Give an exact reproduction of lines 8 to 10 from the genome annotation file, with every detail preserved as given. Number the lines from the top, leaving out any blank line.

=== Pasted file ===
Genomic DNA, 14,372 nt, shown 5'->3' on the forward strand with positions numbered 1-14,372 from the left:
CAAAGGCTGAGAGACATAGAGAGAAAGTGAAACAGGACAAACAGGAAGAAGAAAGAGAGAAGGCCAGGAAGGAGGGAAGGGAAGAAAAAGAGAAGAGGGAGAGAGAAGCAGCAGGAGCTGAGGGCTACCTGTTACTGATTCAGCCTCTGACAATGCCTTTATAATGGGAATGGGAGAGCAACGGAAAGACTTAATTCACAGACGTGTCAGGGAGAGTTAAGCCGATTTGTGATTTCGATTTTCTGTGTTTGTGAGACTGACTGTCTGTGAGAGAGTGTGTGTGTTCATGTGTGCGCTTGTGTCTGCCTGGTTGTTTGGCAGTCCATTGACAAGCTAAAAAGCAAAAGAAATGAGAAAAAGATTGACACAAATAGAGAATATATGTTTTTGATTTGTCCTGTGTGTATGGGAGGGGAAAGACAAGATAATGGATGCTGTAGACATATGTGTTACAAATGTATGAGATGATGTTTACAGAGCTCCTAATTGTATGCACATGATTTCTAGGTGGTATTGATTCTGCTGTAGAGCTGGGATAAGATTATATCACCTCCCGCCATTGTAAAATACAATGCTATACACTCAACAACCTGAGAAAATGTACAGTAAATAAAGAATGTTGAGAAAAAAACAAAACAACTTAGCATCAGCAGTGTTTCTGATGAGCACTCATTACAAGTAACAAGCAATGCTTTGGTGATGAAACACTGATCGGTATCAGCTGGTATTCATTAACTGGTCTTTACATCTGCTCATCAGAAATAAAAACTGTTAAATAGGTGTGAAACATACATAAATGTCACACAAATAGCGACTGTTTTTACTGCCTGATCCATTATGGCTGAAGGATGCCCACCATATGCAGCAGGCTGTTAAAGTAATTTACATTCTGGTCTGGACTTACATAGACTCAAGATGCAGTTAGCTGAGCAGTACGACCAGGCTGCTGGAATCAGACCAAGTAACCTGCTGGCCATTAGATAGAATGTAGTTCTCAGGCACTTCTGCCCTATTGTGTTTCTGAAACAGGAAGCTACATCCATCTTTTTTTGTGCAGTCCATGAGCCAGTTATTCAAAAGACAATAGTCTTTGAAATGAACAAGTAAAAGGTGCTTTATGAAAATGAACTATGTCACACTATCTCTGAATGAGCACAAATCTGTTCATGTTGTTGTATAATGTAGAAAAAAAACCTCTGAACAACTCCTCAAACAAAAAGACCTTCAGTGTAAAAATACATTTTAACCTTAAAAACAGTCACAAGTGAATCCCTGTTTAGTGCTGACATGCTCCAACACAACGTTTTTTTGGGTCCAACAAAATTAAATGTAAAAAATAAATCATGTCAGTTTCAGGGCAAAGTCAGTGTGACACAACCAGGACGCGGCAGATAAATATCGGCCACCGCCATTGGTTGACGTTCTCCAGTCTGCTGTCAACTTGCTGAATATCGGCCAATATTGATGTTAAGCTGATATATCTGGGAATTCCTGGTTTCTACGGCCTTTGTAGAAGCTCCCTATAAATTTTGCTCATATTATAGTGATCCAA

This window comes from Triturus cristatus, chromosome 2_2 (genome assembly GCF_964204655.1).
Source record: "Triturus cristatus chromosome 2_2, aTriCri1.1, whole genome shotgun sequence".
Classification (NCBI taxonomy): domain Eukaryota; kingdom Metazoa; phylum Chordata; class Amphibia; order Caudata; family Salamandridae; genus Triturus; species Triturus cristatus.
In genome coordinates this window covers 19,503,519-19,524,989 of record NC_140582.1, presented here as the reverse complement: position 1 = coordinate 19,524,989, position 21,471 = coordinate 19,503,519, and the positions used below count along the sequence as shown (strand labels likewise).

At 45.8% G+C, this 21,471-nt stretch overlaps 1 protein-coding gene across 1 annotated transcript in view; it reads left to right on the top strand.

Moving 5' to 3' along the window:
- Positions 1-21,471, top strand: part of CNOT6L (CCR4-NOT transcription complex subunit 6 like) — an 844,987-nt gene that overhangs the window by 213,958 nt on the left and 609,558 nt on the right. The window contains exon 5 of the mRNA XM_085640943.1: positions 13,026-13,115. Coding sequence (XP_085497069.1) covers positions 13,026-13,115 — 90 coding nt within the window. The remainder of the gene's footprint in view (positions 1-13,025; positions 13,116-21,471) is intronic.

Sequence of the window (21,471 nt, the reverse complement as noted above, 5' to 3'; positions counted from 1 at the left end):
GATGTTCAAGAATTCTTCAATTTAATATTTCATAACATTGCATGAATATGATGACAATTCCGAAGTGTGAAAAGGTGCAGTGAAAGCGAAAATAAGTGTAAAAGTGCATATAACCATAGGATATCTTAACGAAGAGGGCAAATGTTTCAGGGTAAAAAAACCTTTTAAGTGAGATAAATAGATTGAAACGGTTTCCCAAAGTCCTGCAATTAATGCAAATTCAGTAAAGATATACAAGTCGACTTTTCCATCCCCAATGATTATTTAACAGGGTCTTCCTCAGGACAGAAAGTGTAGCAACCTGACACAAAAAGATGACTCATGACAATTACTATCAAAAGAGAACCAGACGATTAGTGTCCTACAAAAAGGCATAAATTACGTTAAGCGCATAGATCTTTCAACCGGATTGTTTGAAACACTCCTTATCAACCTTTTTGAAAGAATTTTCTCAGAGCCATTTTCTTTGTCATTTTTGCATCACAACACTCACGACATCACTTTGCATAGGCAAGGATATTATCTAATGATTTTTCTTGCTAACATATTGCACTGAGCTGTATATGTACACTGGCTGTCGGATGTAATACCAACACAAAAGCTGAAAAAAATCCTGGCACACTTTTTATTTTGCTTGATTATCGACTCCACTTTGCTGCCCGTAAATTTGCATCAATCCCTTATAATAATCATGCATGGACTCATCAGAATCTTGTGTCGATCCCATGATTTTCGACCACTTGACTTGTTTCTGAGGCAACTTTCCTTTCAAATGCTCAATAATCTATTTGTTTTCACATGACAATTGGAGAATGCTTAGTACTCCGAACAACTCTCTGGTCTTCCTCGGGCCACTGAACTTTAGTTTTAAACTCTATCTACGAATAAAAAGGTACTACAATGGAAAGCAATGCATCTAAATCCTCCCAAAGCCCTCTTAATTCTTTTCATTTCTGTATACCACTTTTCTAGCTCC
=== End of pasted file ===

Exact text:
Moving 5' to 3' along the window:
- Positions 1-21,471, top strand: part of CNOT6L (CCR4-NOT transcription complex subunit 6 like) — an 844,987-nt gene that overhangs the window by 213,958 nt on the left and 609,558 nt on the right. The window contains exon 5 of the mRNA XM_085640943.1: positions 13,026-13,115. Coding sequence (XP_085497069.1) covers positions 13,026-13,115 — 90 coding nt within the window. The remainder of the gene's footprint in view (positions 1-13,025; positions 13,116-21,471) is intronic.

Sequence of the window (21,471 nt, the reverse complement as noted above, 5' to 3'; positions counted from 1 at the left end):